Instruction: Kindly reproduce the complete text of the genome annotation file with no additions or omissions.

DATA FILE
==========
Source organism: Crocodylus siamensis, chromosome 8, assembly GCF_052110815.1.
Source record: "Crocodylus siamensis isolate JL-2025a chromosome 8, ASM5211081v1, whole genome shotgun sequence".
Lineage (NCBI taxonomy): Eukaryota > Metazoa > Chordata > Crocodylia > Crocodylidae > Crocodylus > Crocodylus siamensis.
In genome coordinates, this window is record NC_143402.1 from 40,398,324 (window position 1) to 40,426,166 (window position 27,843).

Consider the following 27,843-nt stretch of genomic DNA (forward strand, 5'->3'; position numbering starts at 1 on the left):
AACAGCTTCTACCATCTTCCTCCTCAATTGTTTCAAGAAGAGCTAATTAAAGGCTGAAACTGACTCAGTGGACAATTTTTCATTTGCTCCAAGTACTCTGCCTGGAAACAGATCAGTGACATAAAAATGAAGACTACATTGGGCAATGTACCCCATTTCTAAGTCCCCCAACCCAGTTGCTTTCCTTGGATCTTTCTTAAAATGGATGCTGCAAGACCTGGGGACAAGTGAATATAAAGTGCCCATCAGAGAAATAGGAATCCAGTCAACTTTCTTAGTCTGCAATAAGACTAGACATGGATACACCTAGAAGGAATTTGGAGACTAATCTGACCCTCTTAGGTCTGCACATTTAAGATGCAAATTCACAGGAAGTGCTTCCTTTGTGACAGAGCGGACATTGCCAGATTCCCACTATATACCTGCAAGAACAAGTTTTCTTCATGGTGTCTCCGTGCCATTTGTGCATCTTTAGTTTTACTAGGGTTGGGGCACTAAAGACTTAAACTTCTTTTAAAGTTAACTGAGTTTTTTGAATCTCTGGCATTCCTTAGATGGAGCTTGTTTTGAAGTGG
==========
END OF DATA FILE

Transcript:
Source organism: Crocodylus siamensis, chromosome 8, assembly GCF_052110815.1.
Source record: "Crocodylus siamensis isolate JL-2025a chromosome 8, ASM5211081v1, whole genome shotgun sequence".
Lineage (NCBI taxonomy): Eukaryota > Metazoa > Chordata > Crocodylia > Crocodylidae > Crocodylus > Crocodylus siamensis.
In genome coordinates, this window is record NC_143402.1 from 40,398,324 (window position 1) to 40,426,166 (window position 27,843).

Consider the following 27,843-nt stretch of genomic DNA (forward strand, 5'->3'; position numbering starts at 1 on the left):
AACAGCTTCTACCATCTTCCTCCTCAATTGTTTCAAGAAGAGCTAATTAAAGGCTGAAACTGACTCAGTGGACAATTTTTCATTTGCTCCAAGTACTCTGCCTGGAAACAGATCAGTGACATAAAAATGAAGACTACATTGGGCAATGTACCCCATTTCTAAGTCCCCCAACCCAGTTGCTTTCCTTGGATCTTTCTTAAAATGGATGCTGCAAGACCTGGGGACAAGTGAATATAAAGTGCCCATCAGAGAAATAGGAATCCAGTCAACTTTCTTAGTCTGCAATAAGACTAGACATGGATACACCTAGAAGGAATTTGGAGACTAATCTGACCCTCTTAGGTCTGCACATTTAAGATGCAAATTCACAGGAAGTGCTTCCTTTGTGACAGAGCGGACATTGCCAGATTCCCACTATATACCTGCAAGAACAAGTTTTCTTCATGGTGTCTCCGTGCCATTTGTGCATCTTTAGTTTTACTAGGGTTGGGGCACTAAAGACTTAAACTTCTTTTAAAGTTAACTGAGTTTTTTGAATCTCTGGCATTCCTTAGATGGAGCTTGTTTTGAAGTGG